One of today’s largest debates in the United States is whether or not to legalize marijuana. Personally, I believe that the legalization of cannabis would be largely beneficial to the United States, with very few detriments in comparison to the advantages. Cannabis is currently classified in most states as a Schedule I Drug, meaning that it is in the same category as dangerous hard drugs like LSD, Heroin, and MDMA.
In my research, the arguments against marijuana legalization tend to be fairly unfounded. First, many argue that the exposure of the younger generation to legal marijuana usage would increase underage smoking. In reality, the opposite is true. Legalizing marijuana would allow the government to introduce a minimum smoking age, and an overall decrease in underage use would result. Similar to alcohol, there would of course still be some underage usage, but with ID checks on age for legal purchase the trending of usage among underage smokers would decrease. Second, there is an argument that many users would experience lowered motivation, causing loss of jobs and failure in school. However, unless marijuana is irresponsibly used, there is no reason that it would cause this. Of course, if someone is smoking during school or work hours, then they would experience a decrease in productivity. The same is true of alcohol use, sleeping, ditching school, eating too much, or anything else used in excess at improper times. Marijuana is not the cause of motivation deficiencies, irresponsible use is. Third, many argue that marijuana would cause more road accidents. In reality, marijuana is much less impairing than alcohol. It is still a concern, but would easily be combated with a DUI law similar to that used for alcohol. Fourth, people have said that marijuana will cause mental deterioration and make people “stupid.” In truth, studies have found no correlation between marijuana usage and lowered intelligence. Many studies have even shown beneficial mental effects, including an increase in creativity and decrease in memory loss as one grows older. Fifth, a common argument is that the use of marijuana is somehow immoral. To that, I would just like to say that it is not the responsibility of anyone to attempt to control someone else’s moral choices.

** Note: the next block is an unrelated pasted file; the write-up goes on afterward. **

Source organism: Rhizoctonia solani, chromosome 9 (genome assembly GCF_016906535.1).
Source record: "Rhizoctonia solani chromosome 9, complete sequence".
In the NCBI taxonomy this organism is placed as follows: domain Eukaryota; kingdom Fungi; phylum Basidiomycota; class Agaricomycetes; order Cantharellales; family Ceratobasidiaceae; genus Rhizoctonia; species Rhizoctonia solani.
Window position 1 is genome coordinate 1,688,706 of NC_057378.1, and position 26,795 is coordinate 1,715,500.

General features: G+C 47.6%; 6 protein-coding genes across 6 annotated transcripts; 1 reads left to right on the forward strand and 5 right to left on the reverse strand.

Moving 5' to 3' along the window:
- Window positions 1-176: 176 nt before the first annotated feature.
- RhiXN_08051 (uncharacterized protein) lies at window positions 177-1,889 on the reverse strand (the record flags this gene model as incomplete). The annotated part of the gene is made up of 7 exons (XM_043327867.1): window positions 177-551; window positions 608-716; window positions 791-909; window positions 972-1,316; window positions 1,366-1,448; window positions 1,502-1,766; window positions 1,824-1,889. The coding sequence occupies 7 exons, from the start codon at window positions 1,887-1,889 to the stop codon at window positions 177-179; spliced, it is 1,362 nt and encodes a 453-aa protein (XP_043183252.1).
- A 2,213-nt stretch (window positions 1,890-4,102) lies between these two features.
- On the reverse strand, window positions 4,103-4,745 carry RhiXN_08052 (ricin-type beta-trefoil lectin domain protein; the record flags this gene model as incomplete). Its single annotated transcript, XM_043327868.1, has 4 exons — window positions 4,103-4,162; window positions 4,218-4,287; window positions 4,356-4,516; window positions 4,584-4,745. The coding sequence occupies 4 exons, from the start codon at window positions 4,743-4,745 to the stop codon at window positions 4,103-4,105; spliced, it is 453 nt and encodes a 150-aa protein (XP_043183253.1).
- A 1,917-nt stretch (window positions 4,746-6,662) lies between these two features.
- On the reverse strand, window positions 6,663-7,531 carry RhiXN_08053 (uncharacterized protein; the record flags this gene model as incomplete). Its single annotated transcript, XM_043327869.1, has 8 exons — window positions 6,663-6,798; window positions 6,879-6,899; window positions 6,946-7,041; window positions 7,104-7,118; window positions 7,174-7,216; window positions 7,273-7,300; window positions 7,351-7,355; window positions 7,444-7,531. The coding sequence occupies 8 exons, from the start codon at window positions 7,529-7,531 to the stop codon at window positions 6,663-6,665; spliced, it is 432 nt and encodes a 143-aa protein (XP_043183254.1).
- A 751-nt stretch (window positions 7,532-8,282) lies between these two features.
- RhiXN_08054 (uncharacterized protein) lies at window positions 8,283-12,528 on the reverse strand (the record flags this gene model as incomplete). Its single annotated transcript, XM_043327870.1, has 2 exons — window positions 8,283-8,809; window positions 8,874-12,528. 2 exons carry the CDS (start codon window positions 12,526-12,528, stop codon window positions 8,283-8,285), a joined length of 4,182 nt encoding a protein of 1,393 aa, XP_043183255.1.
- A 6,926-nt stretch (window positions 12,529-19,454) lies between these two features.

Beyond the reasons listed above, there are a lot of other advantages to legalizing cannabis. Firstly, as proven by alcohol prohibition, banning the use of a substance simply doesn’t work. People are going to smoke marijuana whether or not it is legal. Secondly, marijuana is not dangerous. It is far healthier to use marijuana than any other major drug, including tobacco or alcohol. Marijuana is not linked to violence or abuse, whereas alcohol or hard drugs are. Instead, marijuana tends to have more of a calming influence. Furthermore, in contrast to alcohol and cigarette usage, marijuana is not addictive. It is true that it can become habitually used, but you will not experience withdrawals when you quit. Additionally, it is virtually impossible to have a fatal overdose on marijuana. Third, the criminal justice system would benefit from the legalization of marijuana. Jailing is hugely expensive. The national average spending per inmate is $31,286 in a year. In 2012, there were 658,000 people arrested for possession. Imagine, with that number of inmates added to the jail system per year, the cost of prison for marijuana-related incarcerations alone. The numbers are astronomical. By legalizing marijuana, the money going towards jails and prisons would experience a huge decrease, saving funding for other government programs. Fourth, the legal sale of marijuana would help to lower illegal purchase. Most people would choose a legal option if it is available. This would keep the money out of the hands of drug lords and gangs, and add money directly to the United States economy. Along this line, taxation of marijuana would bring in huge profits to the government. Taxes for marijuana are high. Colorado demands a 10% marijuana tax, 2.9% state sales tax, and any local taxes. This brings it up to over 13% tax on the price of marijuana. In fact, in the first six months of 2014, Colorado brought in $25 million from marijuana revenue. Country-wide legalization would draw huge amounts of funding. Fifth, marijuana is hugely useful for a number of medical uses but with both medical and recreational usage banned by most states, it is largely inaccessible. With its effects against memory loss, decrease in pain, and its calming qualities, marijuana is successful in treating symptoms and increasing the quality of life for patients. Marijuana is used to treat symptoms of alcoholism and alcohol abuse, alzheimer’s, anorexia, cancer, epilepsy and seizures, insomnia, sleep apnea and other sleep disorders, OCD, anxiety and panic disorders, and a whole plethora of other medical issues.
Overall, the benefits for the legalization of cannabis far outweigh the (virtually nonexistent) detriments. I believe firmly that permitting the legal sale and use of marijuana across the country would have positive effects on citizens and government alike.
The Price of Prisons: What Incarceration Costs Taxpayers by Christian Hendrichson and Ruth Delaney http://www.vera.org/sites/default/files/resources/downloads/price-of-prisons-updated-version-021914.pdf